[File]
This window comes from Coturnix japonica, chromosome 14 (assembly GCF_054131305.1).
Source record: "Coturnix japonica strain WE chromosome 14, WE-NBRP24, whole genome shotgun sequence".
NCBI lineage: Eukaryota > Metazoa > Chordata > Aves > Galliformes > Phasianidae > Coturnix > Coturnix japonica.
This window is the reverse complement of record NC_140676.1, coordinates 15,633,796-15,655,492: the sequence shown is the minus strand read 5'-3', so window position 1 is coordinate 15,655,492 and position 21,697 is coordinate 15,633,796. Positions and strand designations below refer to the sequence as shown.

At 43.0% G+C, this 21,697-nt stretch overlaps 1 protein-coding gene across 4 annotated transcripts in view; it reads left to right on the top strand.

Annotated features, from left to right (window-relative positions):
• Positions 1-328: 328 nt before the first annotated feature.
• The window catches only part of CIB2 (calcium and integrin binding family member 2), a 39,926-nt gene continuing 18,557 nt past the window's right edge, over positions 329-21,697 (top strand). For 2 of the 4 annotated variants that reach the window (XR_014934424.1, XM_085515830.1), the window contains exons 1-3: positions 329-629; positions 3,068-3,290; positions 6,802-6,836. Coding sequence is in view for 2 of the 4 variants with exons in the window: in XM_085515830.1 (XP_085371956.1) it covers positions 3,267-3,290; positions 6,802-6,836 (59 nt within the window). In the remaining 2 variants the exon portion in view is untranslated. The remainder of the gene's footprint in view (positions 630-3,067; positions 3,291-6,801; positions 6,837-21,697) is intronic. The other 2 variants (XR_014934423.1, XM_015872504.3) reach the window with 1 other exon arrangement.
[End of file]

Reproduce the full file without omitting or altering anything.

This window comes from Coturnix japonica, chromosome 14 (assembly GCF_054131305.1).
Source record: "Coturnix japonica strain WE chromosome 14, WE-NBRP24, whole genome shotgun sequence".
NCBI lineage: Eukaryota > Metazoa > Chordata > Aves > Galliformes > Phasianidae > Coturnix > Coturnix japonica.
This window is the reverse complement of record NC_140676.1, coordinates 15,633,796-15,655,492: the sequence shown is the minus strand read 5'-3', so window position 1 is coordinate 15,655,492 and position 21,697 is coordinate 15,633,796. Positions and strand designations below refer to the sequence as shown.

At 43.0% G+C, this 21,697-nt stretch overlaps 1 protein-coding gene across 4 annotated transcripts in view; it reads left to right on the top strand.

Annotated features, from left to right (window-relative positions):
• Positions 1-328: 328 nt before the first annotated feature.
• The window catches only part of CIB2 (calcium and integrin binding family member 2), a 39,926-nt gene continuing 18,557 nt past the window's right edge, over positions 329-21,697 (top strand). For 2 of the 4 annotated variants that reach the window (XR_014934424.1, XM_085515830.1), the window contains exons 1-3: positions 329-629; positions 3,068-3,290; positions 6,802-6,836. Coding sequence is in view for 2 of the 4 variants with exons in the window: in XM_085515830.1 (XP_085371956.1) it covers positions 3,267-3,290; positions 6,802-6,836 (59 nt within the window). In the remaining 2 variants the exon portion in view is untranslated. The remainder of the gene's footprint in view (positions 630-3,067; positions 3,291-6,801; positions 6,837-21,697) is intronic. The other 2 variants (XR_014934423.1, XM_015872504.3) reach the window with 1 other exon arrangement.